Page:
Manhattanhenge as seen from 79th Street and 3rd Ave

Just as Pagans have flocked to Stonehenge to celebrate the solstice for thousands of years, New Yorkers come from every corner of the city to catch a glimpse of Manhattanhenge. Manhattanhenge is an accidental urban phenomenon that occurs when the sun sets in perfect alignment with the Manhattan grid, an effect that someone very perceptive noticed around 20 years ago. Though this event may not be ritualistic or intentional as the Stonehenge solstice, it is spectacular nonetheless. The excitement surrounding Manhattanhenge is palpable each time it comes around, and that excitement is building as first Manhattanhenge of 2023 is set to occur next week.

Made possible by the angle at which Manhattan’s grid resides (28.9 degrees east of due north, to be exact), Manhattanhenge comes twice a year like any other solstice or equinox. This year’s first occurrences are set for the approaching dates of Monday, May 29 at 8:13 pm (when the half Sun will be visible) and Tuesday, May 30 at 8:12 pm (when the full Sun will be visible). The later dates of Manhattanhenge this year fall on July 12 and 13.

Between the dates of May 29 and July 13, the sun will still be visible between the grid, though not as picture-perfectly situated as the actual dates of Manhattanhenge. The term “Manhattanhenge” was coined by astrophysicist Neil Degrasse Tyson, Director of the Hayden Planetarium at the American Museum of Natural History.

In order to get the best view possible of the Manhattanhenge sunset this year, we compiled a list of 10 places where you can see it!

1. FDR Four Freedoms Park

FDR Four Freedoms Park, located on Roosevelt Island, is fantastic viewing point for Manhattanhenge. With views of the East River and famous landmarks like the United Nations and Chrysler Building, it creates the perfect photo-op.

2. The Queens Waterfront

Manhattanhenge as seen from Gantry State Park

A very popular spot for seeing Manhattanhenge is Long Island City. Most Manhattanhenge admirers head to Hunter’s Point South Waterfront Park or the nearby Gantry Plaza State Park, where the stunning photo above was taken by one of our Untapped New York’s Insiders. An alternative option is to check out the Pulaski Bridge between Brooklyn and Queens.

3. The NYC Ferry

Manhattanhenge as seen from the NYC Ferry

Untapped New York Insider Marie Carter caught the July 2022 Manhattanhenge sunset while cruising on an NYC Ferry along the East River. This is a clever way to see the effect from multiple vantage points along the Manhattan shoreline while avoiding the crowds and cars that you have to contend with on the street.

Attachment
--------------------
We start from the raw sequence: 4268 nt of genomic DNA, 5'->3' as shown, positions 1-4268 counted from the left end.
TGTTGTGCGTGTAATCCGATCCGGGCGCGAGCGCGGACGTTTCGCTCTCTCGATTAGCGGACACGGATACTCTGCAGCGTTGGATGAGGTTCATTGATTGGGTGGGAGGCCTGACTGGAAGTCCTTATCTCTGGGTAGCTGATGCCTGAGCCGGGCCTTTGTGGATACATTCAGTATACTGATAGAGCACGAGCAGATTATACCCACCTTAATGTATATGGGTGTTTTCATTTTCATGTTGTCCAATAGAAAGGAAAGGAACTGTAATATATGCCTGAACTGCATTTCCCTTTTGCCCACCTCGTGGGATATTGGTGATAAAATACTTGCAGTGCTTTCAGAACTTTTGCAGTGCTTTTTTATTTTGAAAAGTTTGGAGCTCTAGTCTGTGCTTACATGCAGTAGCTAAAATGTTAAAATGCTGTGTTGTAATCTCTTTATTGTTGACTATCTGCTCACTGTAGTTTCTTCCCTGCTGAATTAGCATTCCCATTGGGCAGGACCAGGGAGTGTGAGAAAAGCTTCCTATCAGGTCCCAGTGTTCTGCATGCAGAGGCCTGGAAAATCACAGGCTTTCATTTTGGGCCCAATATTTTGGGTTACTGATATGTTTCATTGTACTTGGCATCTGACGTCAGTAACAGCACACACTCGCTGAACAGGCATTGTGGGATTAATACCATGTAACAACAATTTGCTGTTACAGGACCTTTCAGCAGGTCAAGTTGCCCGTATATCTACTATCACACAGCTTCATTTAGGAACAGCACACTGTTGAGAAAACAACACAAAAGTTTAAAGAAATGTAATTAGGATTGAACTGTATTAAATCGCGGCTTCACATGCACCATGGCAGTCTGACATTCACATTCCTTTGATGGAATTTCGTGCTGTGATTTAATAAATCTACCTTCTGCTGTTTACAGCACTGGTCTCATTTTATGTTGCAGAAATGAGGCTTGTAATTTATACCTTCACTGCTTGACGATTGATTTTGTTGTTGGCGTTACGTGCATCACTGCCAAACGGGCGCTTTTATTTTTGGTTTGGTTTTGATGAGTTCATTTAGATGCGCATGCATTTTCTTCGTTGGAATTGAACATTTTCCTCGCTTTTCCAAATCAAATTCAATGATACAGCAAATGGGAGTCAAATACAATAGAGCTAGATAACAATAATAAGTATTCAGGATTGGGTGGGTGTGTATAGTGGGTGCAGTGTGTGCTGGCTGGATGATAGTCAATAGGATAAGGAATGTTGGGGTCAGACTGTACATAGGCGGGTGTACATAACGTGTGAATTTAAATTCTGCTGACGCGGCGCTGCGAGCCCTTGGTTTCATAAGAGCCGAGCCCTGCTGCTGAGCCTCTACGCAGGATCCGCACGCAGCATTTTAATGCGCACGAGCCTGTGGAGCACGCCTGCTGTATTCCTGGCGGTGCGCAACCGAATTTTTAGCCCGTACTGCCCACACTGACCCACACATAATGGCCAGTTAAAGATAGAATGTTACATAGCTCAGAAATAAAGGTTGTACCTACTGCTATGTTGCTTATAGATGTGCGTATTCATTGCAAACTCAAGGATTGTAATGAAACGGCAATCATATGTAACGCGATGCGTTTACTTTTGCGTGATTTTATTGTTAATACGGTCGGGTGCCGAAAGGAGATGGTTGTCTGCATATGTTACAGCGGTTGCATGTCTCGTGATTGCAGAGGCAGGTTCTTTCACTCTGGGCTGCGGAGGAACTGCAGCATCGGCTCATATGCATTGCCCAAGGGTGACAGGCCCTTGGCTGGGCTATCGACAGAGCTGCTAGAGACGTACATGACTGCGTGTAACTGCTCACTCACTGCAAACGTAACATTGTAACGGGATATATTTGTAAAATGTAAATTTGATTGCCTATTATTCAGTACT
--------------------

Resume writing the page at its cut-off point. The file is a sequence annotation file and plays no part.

4. The Brooklyn Waterfront

If you are looking to catch some water in your photos, another good choice is the Brooklyn waterfront, though you may need to search for the perfect viewpoint. Bushwick Inlet Park and East River State Park in Williamsburg are worth trying as they line up with 14th Street.

5. Flatiron Building

Flatiron Building

Nearby the Flatiron Building, at the meeting point of 23rd Street and Broadway, there is a clear path right to the sun that makes for a great view. Neil deGrasse-Tyson (the man who coined the term Manhattanhenge) recommends this spot!

6. 14th Street

If you’re viewing from Manahttan, Neil Degrasse Tyson states that the best place to situate yourself is on one of the major east-west crosstown thoroughfares. A crosstown street that may provide ideal sun framing is 14th Street between Lower and Midtown Manhattan. Stick near Union Square for the best views.

7. 34th Street

A silhouette against the sunset

Moving further uptown, 34th Street is a classic spot to catch views of this iconic sunse. What makes it even better is that from here, the Empire State Building will be standing tall and ready for its photoshoot. We recommend heading as far east as you can toward FDR Drive.

8. 42nd Street

Manhattanhenge from 42nd Street

At 42nd Street, you will have a great view of the setting sun between buildings, and you also get the added bonus of having the Chrysler Building in the background. For this reason, it’s one of the most popular spots to watch from, While the Tutor City Overpass has fantastic views, it becomes easily chaotic with crowds of photographers trying to capture their best shots of the sun. Therefore, we think it’s a safer bet to stay on the sidewalk and take it all in from ground level with more room to breathe.

9. 57th Street

Manhattanhenge as seen from 57th Street and 9th Avenue

57th Street is another great spot for chasing the sun as it is wide enough to avoid over-stimulating crowds who may ruin the view in other parts of the city. The lucky shot seen above is noticeably missing the crowds that Manahttanhenge usually attracts as it was taken in July 2020 during Covid lockdowns.

10. 72nd Street

Manhattanhenge as seen from 79th Street and 3rd Ave
Taken from 79th Street

While many of the aforementioned crosstown street locations are well-known, a typically less busy place to see Manhattanhenge would be 72nd Street. If you want to avoid some of the crowds but still get a nice photo, this could be the perfect place for it. The sweet moment above was captured even further north on 79th Street.

Whereever you plant yourself to watch the sunset, we want to see your photos! Tag us on social media with the handle @untappedny!

Next, check out 17 Art Installations to See in NYC This Month